Reedy Creek: Why Disney has its own government in Florida and what if it disappears


Yet eliminating Disney’s special-purpose district, known as Reedy Creek, could have far greater implications for the company and for state taxpayers. Here’s a look at Reedy Creek’s story, why it became a focal point of this special session, and what removing its special status would mean for Disney and Florida taxpayers.

Reedy Creek is the name of the Reedy Creek Improvement District, a special use district created by state law in May 1967 that gives The Walt Disney Company government control over land in and around its central theme parks from Florida. The neighborhood is located southwest of Orlando.

Back then, the land was little more than uninhabited pasture and swamp, according to Reedy Creek website. With the Special Purpose District, Disney took on responsibility for providing city services such as power, water, roads and fire protection – but was also freed from legal bureaucracy or paying taxes for services that benefited the general public.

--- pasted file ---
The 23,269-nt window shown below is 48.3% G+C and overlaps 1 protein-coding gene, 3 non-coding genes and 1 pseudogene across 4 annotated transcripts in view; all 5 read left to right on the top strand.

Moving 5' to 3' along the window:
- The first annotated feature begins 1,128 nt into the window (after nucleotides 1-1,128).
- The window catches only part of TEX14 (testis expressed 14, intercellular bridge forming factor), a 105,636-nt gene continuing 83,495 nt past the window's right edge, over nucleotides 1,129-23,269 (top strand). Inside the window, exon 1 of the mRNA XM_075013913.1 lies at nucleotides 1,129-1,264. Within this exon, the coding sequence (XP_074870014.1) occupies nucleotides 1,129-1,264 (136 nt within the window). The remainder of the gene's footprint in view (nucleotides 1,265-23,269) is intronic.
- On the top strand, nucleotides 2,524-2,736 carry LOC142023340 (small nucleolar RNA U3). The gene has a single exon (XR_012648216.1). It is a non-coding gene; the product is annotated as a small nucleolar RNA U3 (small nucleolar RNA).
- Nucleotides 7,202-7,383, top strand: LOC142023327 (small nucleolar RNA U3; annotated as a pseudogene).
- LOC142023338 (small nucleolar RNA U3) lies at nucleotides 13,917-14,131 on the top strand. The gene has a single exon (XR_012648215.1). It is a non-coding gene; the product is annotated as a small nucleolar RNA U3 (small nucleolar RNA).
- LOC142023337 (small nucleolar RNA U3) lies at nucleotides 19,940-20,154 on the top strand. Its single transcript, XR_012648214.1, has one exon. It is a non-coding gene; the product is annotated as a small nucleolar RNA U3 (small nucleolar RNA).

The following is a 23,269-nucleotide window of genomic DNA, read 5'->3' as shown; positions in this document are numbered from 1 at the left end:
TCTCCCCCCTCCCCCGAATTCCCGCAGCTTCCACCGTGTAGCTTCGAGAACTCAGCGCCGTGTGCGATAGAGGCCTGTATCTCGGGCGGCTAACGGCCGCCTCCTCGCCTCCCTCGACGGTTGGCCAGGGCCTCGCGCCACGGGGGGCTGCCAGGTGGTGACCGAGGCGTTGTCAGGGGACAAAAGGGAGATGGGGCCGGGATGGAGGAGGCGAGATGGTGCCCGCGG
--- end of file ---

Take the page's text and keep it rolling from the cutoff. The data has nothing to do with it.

According to Richard Foglesong, the author of the book “Married to the Mouse: Walt Disney World and Orlando”, Disney had previously had problems with the government of Anaheim, Calif., at its Disneyland park, which was completed a decade earlier. With these issues in mind, Disney pushed for a special-use district in Florida that would give the company the ability to self-govern.

In exchange, Florida has become the home port of Disney World and its dozens of tourists.

“Florida needed Disney more than Disney needed Florida,” Foglesong told CNN.

Today, the Reedy Creek Special District encompasses approximately 25,000 acres in Orange and Osceola counties, including four theme parks, two water parks, an athletic complex, 175 miles of roadway, 67 miles waterway and the towns of Bay Lake and Lake Buena Vue, his website says.
“The cooperation and commitment between the Reedy Creek Improvement District and the Walt Disney World Company is as strong today as it was when the district was established in 1967,” the Reedy Creek website states. “The result is an example of how a working partnership between business and government can be successful for both parties.”